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Practice Test Monopoly and Other Forms of Imperfect Competition document sample
Price abuses 1. Predation 2. Rebates 3. Price discrimination 4. Excessive prices 5. Price squeeze 1 Predatory pricing A firm (“predator”) sets low prices for a certain period in order for a rival (“prey”) to incur losses and exit the industry. Two main elements of predatory behaviour: 1. short-term loss for the predator (sacrifice of current profits) 2. expectation of recoupment: higher prices and profits when rival exits (existence of market power a necessary condition to raise prices) Practical problems in identifying predation: are low prices predation (bad) or strong competition (good)? 2 A phenomenon in search of a theory McGee (1958): we should not expect predation to occur: 1. Criticism to “deep pocket” arguments: why should the prey not be able to obtain further funds? 2. Predation inefficient (destroys industry profits): merging with rivals would be more profitable Yamey (1972)'s counter-objections: 1. Predation discourages entry (merging with an entrant would invite further entry) 2. Predation allows to buy rivals at lower prices But: no rigorous foundation to predation until the 80s. 3 Recent models of predation The predator exploits imperfect information of the entrant (or its investors) to deter entry or force exit. Three types of models: 1. Reputation: if an incumbent faces a stream of (successive) entrants, a price war with early entrants creates a reputation for being “strong”, and discourages entry from later entrants 2. Signaling: entrant does not know if incumbent is weak (high cost) or strong (low cost), and observes incumbent‟s price before entering. I chooses low price (limit pricing) to discourage entry. 4 Recent models of predation, II 3. Predation in imperfect financial markets: it formalises the “deep pocket” argument. Idea: (i) Asymmetric information (lenders have little knowledge of the industry; moral hazard) makes capital markets imperfect (ii) If capital markets are imperfect, a firm's assets (e.g., cash and retained earnings) determine its ability to raise external funds (iii) By behaving aggressively, the incumbent reduces the prey's assets, limits its ability to raise capital, and obliges it to exit 5 Predation: practice Problem: how to distinguish predatory pricing (bad) from fierce price competition (good) ? Two main ingredients for predation: 1. Sacrifice of profits in the short-run 2. Ability to recoup in the long-run Proposed rule: two-tier approach 6 Practice, II: Two-tier test for predation 1. Is there enough market power for recoupment? If predator is dominant, go to 2. Else, dismiss case 2. Is there sacrifice of profits? P>AverageTotalCost (ATC): always lawful P<AverageVariableCost (AVC): presumed unlawful (burden of proof on defendant) AVC<P<ATC: presumed lawful (burden of proof on plaintiff) 7 Practice, III: remarks Low predation standards decrease incentives to compete for non-dominant firms Many possible reasons for P<AVC (introductory price offers, switching costs, learning, network effects): a prohibition of below-cost pricing (laws in many EU countries) makes no sense; but not applicable defence for dominant firms Intent relevant if confirms existence of predatory scheme No need to prove ex-post damage to consumers Meeting rivals‟ prices: not acceptable defence if P<AVC 8 Rebates Discounts applicable where a customer exceeds a specified target for sales in a defined period Differences, according to „target‟: Conditional on purchase growth; on buying only (or in a certain %) from supplier; on buying over a given threshold (quantity discounts) And if individualised (3rd degree PD) or not 9 Rebates in antitrust law EU case law: bad because exclusionary 1. and 2. are per se illegal if used by a dominant firm (“amount to exclusive dealing”) 3. illegal if individualised Michelin II case (2003): also standardised quantity rebates are illegal US case law: usually lawful competition on the merits; burden to prove they are anticompetitive on plaintiff (high standard) But: LePage (and Dentsply) signal a change? 10 Rebates At first sight, some types of rebates may appear similar to exclusive dealing However, contrary to ED, rebates are not an ex-ante commitment: I offers a price schedule, but E can match it. More difficult to formalise why rebates can exclude efficient entrants [Note: like ED, rebates may also have efficiency effects: they can give incentives to retailers to sell more; they avoid double marginalisation… see discussion of Michelin, II] 11 Anticompetitive rebates (Karlinger-Motta, 2006) Network industry: consumers buy only if network size above a threshold (reached by I, but not by E yet) Networks E and I identical (but E is more efficient); E has no fixed costs. One large buyer and many small ones; to reach minimum size, E needs at least 1 large and 1 small buyer. The game First: I and E simultaneously announce price schedules Then: Each of the buyers decides supplier Prices: linear, two-part tariffs, or with quantity discounts 12 Results (1) If linear pricing, both exclusionary and entry equilibria exist Intuition: Buyers‟ miscoordination. (Shows that network industries are prone to competitive problems) (2) If rebates are possible, under certain conditions only the exclusionary equilibrium exists Intuition: I gives some rents to the large buyer and compensates losses with small buyers. Getting the large buyer suffices to keep off E. Note: E does not have the same scope because I would enjoy monopoly if excludes, E will not. Comments: 1) Purely quantitative discounts manage to exclude entrants; 2) Exclusion is achieved despite I and E making simultaneous offers! 13 Price discrimination Types of price discrimination The (ambiguous) welfare effects of price discrimination Parallel imports: not justified the EU per se prohibition of clauses which prevent parallel imports. Price discrimination as monopolisation device 14 Price discrimination It is a pervasive phenomenon: examples Three types of price discrimination (PD): 1st degree (perfect) PD 2nd degree PD: self-selection of consumers 3rd degree PD: when different observable characteristics Two main ingredients of price discrimination - ability to “sort out” different consumers and charge them different prices - no arbitrage opportunities 15 Welfare effects of PD PD is not always bad: the extreme case of 1st degree PD, under which the first-best is attained (but: unrealistic example) Quantity discounts (2nd degree PD). If consumers are charged according to T+pq, the unit price (p+T/q) decreases with the number of units bought. Welfare increases because the fixed fee is used to extract surplus, allowing for a lower variable component than under linear pricing 16 3rd degree PD and parallel imports Suppose h and l are two EU countries (h=rich; l=poor) with different demands. Transport costs set to zero for simplicity. (Possible re-interpretation: consumer groups rather than countries.) If price discrimination across countries is allowed, the firm chooses prices so as to max profits in each market: it will set ph>pl. 17 Parallel imports, II If PD was prohibited (i.e., the firm cannot prevent parallel imports), then two cases may arise: 1) Under uniform pricing, sales in both markets. In this case: Pd > Pu , but Wd<Wu. 2) Under uniform pricing, one market is not served: the firm may prefer to set ph even if this implies no sales in country l. (This happens when country l is relatively unimportant, for instance.) In this case: Ph >Pu and Wh >Wu. General result: PD welfare detrimental if qPD does not increase. 18 Parallel imports, III EU policy: per se prohibition of clauses that prevent parallel imports Ratio: EU integration (one of the fundamental objectives of EU competition law) means equal prices across member states Objections: • this policy may decrease welfare • it may lead firms not to serve some countries (in example above, one market only is served under uniform pricing) • equity not an issue: under PD, „poorer‟ citizens pay less 19 Further remarks PD and investments. Since PD increases the firms‟ profits, the uniform pricing policy may have long-run negative effects (on investments, innovations etc.) PD and market power. Both small and large firms will have incentives to discriminate prices across countries. But in the former case welfare effects are less relevant. To the extent that PD will induce firms to invest more, allowing „small‟ firms to engage in PD may foster competition. Sensible to use a safe harbour: PD allowed for firms below a certain market share (not the current policy!). 20 PD as monopolisation device PD may also affect market structure, i.e. be used by an incumbent to exclude rivals. For instance, we have seen that discriminatory offers help exclude entrants Rebates and selective discounts are other possible forms of PD which may lead to exclusion (Karlinger-Motta, 2006). But an obligation to dominant firms not to discriminate (transparent pricing) may have adverse effects (helps a dominant firm to solve the commitment problem). Also, PD may increase welfare if exclusion not an issue. 21 Excessive Pricing Art. 82 EC Treaty v. Sect. 2 Sherman Act Very few cases in the EU General Motors, United Brands, SACEM Recent trends: more interventionist? Liberalisation (most recent cases in postal services, telecommunications, airlines…) A tool to overcome situations where competition does not work properly? Role of National CAs (might increase with decentralisation trends?), more subject to political pressure towards price controls 22 Excessive prices: a typology 1. Exploitative abuse: too high 2. Exclusionary abuse: too prices in final markets high prices in intermediate markets 23 Exploitative excessive prices (final markets) How to establish that prices are „excessive‟? ECJ: Unreasonable disproportion between price and economic value of the good (General Motors) Different methods to estimate the “economic value” (i) Price „much higher‟ (>100%?; >60%?) than cost (ii) Price „much higher‟ than some benchmark 24 (i) Price „much higher‟ than cost (i) Price „much higher‟ than cost Problems: How to establish the „highest fair‟ price p*? How to compute costs? (accounting principles) Costs may be high because firm is dominant 25 (ii) Price „much higher‟ than a benchmark (ii.a) Price „much higher‟ than in another benchmark market 26 (ii) Price „much higher‟ than a benchmark, cont‟d (ii.b) Price „much higher‟ than in a competitive benchmark market 27 Excessive price or something else? (ii) amounts to prohibiting price discrimination across markets (which may be different for demand or for market structure reasons) (i) Since a dominant firm may not charge the monopoly price, but a lower price p*, this amounts to a de facto prohibition of exercising a dominant position 28 Excessive prices in intermediate markets Concern: excluding rivals, or putting them at disadvantage. (Refusal-to-deal extreme case of excessive price) Theory: a vertically integrated dominant firm may want to foreclose (say, downstream) competitors, but: Foreclosure not necessarily welfare detrimental (!) Dis-incentive effect if firm cannot freely decide its intermediate good prices 29 Incentive effects In this setting, excessive pricing = compulsory licensing = ‘essential facilities doctrine’ ex post: they improve welfare ex ante: they discourage firms‟ incentives Governments (or CAs) face a committment problem: they should commit never to expropriate firms‟ investments, so as to give firms the right incentives to invest. 30 Policy implications Prohibition of excessive pricing reduces profitability (and increases legal uncertainty), thus discouraging investments CAs not competent enough to establish „costs‟ CAs‟ role not to set prices Problems of remedies: continuous monitoring? Structural remedies? Entry should reduce monopoly power; (and if legal barriers exist, there should be sectoral regulation) Even if it does not, intervention breaks commitment not to expropriate firms economy-wide (dis-) incentive effects Yet… 31 Conditions for „excessive pricing‟ actions The following conditions must simultaneously arise: 1. There exist legal barriers to entry (and such barriers are not justified by protection of investments, such as in IPRs) 2. There is no way to eliminate those barriers 3. No sectoral regulation Such conditions are broadly consistent with past EU practice: (SACEM, Belgacom/ITT Promedia, General Motors, British Leyland) And if sector regulator exists, but it „is sleeping‟…? CAs‟ excessive prices action might stimulate the RAs to intervene EU cases in telecom industry, initiated by DG-COMP but later picked up by NRAs. 32 Price (or margin) squeezes Price (or margin) squeeze if a dominant firm‟s own downstream operation could not trade profitably if it was charged the UI Cost c0 price offered to its competitors: p-a<cI. a Price squeeze if margin p-a is not sufficient to allow a „reasonably Cost cI DI Cost cE E efficient‟ service provider to obtain a normal profit: p-a<cr. p Predation and excessive pricing tests may not capture this practice. 33 Price squeeze: when is it likely? Chicago School: no need for price squeeze, as upstream firm can already get monopoly profit. However, if downstream imperfect competition exists, rationale for exclusion arises. More general, price squeeze more likely if: - monopoly (or near-) upstream - no alternative sources of inputs - imperfect downstream competition - downstream products are close substitutes (else, market demand for input would shrink) 34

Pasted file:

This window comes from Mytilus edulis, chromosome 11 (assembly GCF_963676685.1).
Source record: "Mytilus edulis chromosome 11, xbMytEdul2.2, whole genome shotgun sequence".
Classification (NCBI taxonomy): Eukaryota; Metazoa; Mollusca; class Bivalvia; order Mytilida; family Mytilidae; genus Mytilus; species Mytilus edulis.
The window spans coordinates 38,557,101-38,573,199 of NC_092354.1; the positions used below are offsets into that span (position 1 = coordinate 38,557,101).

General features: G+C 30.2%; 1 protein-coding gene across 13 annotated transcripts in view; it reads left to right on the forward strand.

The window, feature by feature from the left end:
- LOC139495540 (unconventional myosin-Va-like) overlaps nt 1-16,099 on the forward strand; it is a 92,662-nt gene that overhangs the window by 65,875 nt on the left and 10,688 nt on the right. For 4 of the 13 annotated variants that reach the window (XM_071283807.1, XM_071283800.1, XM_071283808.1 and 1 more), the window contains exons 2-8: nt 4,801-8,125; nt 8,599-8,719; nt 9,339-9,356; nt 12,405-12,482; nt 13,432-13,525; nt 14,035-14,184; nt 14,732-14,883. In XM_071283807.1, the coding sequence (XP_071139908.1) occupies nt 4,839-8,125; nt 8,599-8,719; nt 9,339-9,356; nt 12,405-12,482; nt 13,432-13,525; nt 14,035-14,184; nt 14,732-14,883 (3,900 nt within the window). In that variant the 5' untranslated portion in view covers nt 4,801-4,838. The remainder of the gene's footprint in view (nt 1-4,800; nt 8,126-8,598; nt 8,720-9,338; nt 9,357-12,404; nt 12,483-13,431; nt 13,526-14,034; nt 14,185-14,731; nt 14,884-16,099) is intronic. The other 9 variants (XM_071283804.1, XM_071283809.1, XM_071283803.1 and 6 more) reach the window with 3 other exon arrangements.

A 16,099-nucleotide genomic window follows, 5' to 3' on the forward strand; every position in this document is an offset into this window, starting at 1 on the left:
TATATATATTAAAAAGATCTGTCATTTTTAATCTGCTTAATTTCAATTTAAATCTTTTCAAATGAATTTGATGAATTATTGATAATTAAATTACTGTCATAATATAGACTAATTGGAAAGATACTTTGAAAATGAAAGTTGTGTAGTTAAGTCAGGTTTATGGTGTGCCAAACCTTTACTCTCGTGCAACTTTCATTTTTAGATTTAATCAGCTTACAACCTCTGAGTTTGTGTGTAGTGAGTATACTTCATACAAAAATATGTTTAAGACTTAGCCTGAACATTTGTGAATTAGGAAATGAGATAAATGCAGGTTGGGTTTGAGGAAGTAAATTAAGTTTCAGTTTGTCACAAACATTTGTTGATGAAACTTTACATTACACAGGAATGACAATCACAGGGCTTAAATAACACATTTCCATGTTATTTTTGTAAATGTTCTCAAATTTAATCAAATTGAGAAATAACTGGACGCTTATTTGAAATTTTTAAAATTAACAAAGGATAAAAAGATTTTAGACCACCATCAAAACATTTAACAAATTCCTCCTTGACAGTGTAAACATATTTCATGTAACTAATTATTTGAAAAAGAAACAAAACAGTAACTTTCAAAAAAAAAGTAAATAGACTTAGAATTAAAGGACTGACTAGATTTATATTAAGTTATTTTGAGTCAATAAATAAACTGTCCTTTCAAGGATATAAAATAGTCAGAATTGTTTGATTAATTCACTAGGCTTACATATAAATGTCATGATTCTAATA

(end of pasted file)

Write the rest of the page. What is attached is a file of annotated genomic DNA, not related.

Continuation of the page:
"Practice Test Monopoly and Other Forms of Imperfect Competition"